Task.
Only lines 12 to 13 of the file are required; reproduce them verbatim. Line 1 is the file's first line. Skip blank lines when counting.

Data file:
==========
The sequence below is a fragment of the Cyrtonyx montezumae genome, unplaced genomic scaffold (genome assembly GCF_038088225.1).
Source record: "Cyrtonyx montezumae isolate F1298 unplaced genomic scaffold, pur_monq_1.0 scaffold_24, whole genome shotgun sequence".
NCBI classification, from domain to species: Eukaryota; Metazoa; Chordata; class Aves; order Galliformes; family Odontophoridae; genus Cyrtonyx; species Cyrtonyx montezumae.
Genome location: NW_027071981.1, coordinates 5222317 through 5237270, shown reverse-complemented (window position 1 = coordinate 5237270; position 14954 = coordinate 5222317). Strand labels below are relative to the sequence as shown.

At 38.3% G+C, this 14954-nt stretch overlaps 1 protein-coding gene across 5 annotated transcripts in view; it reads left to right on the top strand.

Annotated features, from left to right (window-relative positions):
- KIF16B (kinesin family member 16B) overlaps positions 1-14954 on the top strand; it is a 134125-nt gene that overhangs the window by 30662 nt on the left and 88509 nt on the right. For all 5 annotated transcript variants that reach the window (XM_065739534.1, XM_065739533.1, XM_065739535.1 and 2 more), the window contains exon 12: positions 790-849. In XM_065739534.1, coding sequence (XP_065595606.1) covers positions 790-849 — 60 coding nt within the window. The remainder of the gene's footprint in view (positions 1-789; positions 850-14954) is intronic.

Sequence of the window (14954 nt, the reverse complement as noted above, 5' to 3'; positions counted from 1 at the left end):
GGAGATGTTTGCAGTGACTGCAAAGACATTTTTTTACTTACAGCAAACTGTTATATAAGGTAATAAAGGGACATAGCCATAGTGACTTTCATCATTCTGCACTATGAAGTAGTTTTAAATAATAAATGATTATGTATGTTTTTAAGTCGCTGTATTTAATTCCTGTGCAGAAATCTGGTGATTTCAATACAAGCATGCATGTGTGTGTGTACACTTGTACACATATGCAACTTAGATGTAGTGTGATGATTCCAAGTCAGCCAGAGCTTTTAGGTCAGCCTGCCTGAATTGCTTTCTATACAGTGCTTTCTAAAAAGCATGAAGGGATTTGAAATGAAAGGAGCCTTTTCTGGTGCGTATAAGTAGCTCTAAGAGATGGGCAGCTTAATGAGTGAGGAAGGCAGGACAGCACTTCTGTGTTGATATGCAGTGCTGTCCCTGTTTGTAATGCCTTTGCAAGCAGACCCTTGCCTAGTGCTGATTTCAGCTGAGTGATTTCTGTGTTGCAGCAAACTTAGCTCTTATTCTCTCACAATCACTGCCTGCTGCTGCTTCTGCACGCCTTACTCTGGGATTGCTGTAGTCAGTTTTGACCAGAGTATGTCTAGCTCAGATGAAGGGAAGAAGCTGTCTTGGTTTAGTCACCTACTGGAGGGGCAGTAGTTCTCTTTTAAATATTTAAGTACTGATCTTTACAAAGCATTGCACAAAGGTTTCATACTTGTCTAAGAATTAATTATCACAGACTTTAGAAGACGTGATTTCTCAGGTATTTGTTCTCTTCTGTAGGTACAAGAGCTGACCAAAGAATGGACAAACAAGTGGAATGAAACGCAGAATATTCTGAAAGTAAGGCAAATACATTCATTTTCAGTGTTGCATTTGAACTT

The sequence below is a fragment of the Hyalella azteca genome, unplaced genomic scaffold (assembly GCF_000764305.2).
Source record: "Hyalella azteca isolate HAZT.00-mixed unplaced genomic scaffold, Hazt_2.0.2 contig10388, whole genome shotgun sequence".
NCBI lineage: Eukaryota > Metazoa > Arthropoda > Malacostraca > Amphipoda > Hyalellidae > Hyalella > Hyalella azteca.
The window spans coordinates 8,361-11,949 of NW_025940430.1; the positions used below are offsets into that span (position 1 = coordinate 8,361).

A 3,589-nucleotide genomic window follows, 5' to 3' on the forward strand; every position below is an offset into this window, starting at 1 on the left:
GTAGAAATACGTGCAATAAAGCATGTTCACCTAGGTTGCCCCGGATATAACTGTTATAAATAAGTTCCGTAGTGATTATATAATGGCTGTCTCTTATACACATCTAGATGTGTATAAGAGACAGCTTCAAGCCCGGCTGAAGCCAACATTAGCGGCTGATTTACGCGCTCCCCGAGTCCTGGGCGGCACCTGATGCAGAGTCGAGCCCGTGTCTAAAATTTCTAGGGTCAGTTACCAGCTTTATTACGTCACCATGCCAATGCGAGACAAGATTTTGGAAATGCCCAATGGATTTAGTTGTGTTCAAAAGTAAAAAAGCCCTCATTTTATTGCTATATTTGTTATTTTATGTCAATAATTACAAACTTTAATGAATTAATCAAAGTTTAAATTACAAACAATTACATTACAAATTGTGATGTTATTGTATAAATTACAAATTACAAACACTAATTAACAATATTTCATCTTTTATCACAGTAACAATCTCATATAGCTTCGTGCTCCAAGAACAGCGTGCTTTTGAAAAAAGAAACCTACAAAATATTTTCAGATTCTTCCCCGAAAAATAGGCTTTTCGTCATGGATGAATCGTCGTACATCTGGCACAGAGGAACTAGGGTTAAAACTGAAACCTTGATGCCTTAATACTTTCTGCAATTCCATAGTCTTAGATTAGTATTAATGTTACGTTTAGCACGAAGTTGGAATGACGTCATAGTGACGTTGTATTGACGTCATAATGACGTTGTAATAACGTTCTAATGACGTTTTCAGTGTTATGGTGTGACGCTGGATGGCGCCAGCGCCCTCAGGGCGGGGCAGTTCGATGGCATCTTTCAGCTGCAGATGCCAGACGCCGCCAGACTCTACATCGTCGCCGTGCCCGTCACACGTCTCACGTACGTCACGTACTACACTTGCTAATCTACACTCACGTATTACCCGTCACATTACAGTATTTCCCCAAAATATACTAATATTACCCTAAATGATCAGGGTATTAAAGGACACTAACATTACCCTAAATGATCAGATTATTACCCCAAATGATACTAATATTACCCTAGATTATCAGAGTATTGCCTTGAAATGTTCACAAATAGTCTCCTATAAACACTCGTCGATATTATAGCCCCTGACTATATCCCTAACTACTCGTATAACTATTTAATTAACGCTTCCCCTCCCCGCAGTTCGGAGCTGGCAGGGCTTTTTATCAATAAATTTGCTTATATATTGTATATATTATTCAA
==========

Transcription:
NCBI lineage: Eukaryota > Metazoa > Arthropoda > Malacostraca > Amphipoda > Hyalellidae > Hyalella > Hyalella azteca.
The window spans coordinates 8,361-11,949 of NW_025940430.1; the positions used below are offsets into that span (position 1 = coordinate 8,361).